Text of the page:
As you may already know, Getty, the massive image licensing company, recently shifted strategies away from legally pursuing copyright violators. Instead, they now allow anybody to embed the image on their site, with a link back to Getty.
This is good news for us bloggers, SEOs, and content marketers, who need visual content to keep posts visually appealing, and who can't always pay the price of admission for licensers like Getty. But, as SEOs, it also poses a question.
When is an embedded link not a link scheme?
At SMX West 2014, an attendee asked Matt Cutts if Getty's policy change counts as a "link scheme." Matt Cutts explained that if an embedded link is used as an honest way to give attribution, it's not against the rules. In this case, no, Getty's embedded image links don't count as a link scheme. They're attribution.
But where do we draw the line?
When is a Widget a Link Scheme?
At what point does a link in a widget cross the line? It's clear in cases like the UK Bank Halifax, which used keyword stuffed widgets like these:
And even shared case studies explaining how they used these widgets to game Google.
But what if the widgets didn't use "personal loans" and other targeted keywords as anchor text? What if they merely placed a link that said "widget provided by Halifax," or something to that effect? Would that be attribution, or would it be a link scheme?
Back in January, Google updated their link schemes page. It used to call out "Links embedded in widgets that are distributed across various sites." Now, instead, it specifically mentions "Keyword-rich, hidden or low-quality links embedded in widgets that are distributed across various sites."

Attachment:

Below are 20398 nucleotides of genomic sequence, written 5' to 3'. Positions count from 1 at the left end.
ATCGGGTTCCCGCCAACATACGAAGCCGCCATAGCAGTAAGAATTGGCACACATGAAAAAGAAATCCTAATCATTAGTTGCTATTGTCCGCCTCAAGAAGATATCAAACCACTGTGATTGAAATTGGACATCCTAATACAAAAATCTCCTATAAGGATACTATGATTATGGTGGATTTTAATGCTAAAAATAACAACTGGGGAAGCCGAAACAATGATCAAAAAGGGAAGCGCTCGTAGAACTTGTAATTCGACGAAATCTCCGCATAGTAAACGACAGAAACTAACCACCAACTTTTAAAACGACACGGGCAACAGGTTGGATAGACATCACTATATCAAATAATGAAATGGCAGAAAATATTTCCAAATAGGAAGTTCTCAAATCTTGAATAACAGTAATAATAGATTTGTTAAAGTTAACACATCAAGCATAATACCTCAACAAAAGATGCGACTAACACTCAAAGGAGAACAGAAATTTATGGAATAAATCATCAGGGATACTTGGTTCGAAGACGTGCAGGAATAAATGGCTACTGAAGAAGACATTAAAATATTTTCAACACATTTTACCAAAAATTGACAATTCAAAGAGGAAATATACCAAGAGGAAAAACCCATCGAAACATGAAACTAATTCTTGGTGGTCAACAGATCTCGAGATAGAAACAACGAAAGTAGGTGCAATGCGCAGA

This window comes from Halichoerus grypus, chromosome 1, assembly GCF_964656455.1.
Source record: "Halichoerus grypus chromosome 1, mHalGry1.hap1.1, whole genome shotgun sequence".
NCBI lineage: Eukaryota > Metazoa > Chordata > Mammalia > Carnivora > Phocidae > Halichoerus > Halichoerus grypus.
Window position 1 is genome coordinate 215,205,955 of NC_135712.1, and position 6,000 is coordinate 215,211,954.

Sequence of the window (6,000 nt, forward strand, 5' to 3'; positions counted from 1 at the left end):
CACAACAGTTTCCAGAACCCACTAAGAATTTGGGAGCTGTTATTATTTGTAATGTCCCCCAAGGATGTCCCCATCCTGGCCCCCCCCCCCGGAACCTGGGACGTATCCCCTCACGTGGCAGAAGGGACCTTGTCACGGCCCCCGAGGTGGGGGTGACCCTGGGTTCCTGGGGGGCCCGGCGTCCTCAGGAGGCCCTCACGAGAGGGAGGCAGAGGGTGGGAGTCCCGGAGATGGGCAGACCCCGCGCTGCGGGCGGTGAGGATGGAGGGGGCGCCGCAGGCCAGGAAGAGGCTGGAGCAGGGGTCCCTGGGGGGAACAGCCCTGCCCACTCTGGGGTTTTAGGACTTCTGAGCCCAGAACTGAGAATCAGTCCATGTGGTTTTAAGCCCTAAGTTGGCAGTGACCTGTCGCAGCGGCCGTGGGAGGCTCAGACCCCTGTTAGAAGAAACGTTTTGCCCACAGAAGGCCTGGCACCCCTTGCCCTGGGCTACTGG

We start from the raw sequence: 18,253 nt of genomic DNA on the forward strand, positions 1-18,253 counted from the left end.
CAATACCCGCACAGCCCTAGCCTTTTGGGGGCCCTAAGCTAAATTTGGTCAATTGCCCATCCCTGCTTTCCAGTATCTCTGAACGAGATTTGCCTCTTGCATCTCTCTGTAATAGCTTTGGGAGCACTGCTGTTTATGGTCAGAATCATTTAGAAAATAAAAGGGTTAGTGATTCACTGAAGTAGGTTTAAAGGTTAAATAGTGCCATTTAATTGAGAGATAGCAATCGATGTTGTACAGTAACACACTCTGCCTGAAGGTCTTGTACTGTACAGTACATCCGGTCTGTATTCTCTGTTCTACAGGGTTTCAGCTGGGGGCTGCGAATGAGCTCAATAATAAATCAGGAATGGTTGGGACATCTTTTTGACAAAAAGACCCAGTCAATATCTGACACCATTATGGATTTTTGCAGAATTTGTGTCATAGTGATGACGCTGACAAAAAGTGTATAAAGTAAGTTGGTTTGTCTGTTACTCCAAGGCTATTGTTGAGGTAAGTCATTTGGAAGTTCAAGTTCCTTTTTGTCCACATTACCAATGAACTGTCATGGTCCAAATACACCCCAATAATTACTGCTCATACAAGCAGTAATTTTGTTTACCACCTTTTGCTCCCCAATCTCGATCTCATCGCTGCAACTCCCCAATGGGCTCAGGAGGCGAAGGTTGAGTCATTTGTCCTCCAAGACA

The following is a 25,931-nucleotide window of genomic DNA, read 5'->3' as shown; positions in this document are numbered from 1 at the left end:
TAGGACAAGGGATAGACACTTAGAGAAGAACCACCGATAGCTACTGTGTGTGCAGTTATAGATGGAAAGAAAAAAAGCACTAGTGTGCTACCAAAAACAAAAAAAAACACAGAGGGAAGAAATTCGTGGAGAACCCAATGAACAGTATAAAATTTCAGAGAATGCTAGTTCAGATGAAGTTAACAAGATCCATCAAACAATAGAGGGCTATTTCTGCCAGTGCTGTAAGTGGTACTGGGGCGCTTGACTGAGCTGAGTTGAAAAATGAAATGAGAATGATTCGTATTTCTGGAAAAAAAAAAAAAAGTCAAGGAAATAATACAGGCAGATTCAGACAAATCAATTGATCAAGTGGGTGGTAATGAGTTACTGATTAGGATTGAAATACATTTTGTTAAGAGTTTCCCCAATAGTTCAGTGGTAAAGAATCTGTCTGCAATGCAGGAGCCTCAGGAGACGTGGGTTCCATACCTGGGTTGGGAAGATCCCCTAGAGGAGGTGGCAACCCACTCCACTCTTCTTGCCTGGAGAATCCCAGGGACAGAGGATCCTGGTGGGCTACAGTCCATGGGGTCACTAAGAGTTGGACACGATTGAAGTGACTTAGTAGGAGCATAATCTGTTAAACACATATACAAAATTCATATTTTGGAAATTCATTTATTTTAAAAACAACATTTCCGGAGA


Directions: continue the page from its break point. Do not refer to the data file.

In other words, had Halifax had enough foresight to use brand name links instead of keyword-stuffed links, they very well may have been within Google's guidelines (even though that particular language wasn't in place at the time).
Of course, Google's long-standing assertion that "Any links intended to manipulate PageRank or a site's ranking in Google search results may be considered part of a link scheme," is still in place. I always remind people to keep this in mind, since this is really the final word on the matter.
So, where do we draw the line?
As I've argued before, it's not really about the kinds of links you're building, it's about the intent. The real question is whether the link would be worth anything to you if it were no-followed. If so, what you're doing probably makes sense as a marketing strategy outside of SEO, and hence is kosher as an SEO strategy.
If the links were no-followed, how would you use the widgets? You certainly wouldn't be giving them away for free without attribution. So you would probably link back to your site, but you'd almost certainly either use your company name as the anchor text, or use some kind of call to action instead.
Alternatively, thinking of it as a pure-attribution link, you might link back to the page where people could find the widget.
You almost certainly wouldn't point the link to anything other than your home page, a closely-related landing page, or your widget page, because all that would do is confuse users.
In the Halifax example above, simply shifting the link from "personal loans" to "Get a quick quote" could have made all the difference. That's call-to-action anchor text, the kind of thing you would use if you were a conversion rate optimizer, as opposed to a Google spammer.
Finally, I'd still take Cutts' original statement about embedded links to be true: "I would not rely on widgets and infographics as your primary source to gather links." While embedded links can be a completely legitimate way to market yourself and get attribution, if they become your primary source of links, something is probably wrong with your SEO strategy overall.
Image credit: Jyri Engestrom